Harry calmed down and went back to studying the tapestry. It seemed he and Dudley were the only two left from the line of Naga. There was a couple who'd lived not that long ago, Henrik Naga and Lycoris Naga née Black. Harry vaguely remembered seeing her on the Black family tree. Lycoris died in 1965, Henrik in 1975. They'd had one child, a son. Another Hadrian Naga, likely named after Salazar's grandson. The boy had lived only a year, or maybe not even that. His birth and death year were both listed as 1958.

He didn't see any mentions of the Gaunts, so he figured Tom Riddle came from a different line. Salazar must have had another child, probably the son he'd mentioned, who passed the Slytherin line down until eventually it reached Merope Gaunt, and then Tom.

Harry summoned his light back to the end of his wand and left the study. He didn't know the passcode for the portkey to take him back to Hogwarts, if it even could, so he'd have to apparate. As Harry walked back down the stairs and through the impressive front hall he considered the manor. Technically, it was his. He probably had some vaults in Gringotts he could lay claim to.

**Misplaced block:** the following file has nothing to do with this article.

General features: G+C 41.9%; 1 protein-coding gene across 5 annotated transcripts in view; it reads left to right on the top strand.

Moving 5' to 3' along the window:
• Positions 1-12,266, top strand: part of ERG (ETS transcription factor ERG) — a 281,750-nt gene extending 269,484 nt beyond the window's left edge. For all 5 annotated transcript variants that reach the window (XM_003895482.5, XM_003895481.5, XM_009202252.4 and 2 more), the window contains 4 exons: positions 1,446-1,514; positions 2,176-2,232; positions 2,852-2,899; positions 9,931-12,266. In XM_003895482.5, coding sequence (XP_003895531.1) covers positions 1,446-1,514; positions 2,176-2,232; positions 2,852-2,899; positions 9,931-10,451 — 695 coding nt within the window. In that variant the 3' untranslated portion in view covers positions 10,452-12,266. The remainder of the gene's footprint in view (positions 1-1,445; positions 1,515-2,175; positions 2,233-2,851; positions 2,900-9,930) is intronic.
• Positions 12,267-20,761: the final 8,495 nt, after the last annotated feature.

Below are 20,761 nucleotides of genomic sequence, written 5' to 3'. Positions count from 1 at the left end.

The house was dirty, but not so much so that it seemed like it had been abandoned as long as it had. If Henrik Naga had died in 1975, then there had been no one living here in thirty-five years. Long enough to ruin the house more than it was, at least. As evidenced by Grimmauld Place, even ten years without cleaning could lead to decay.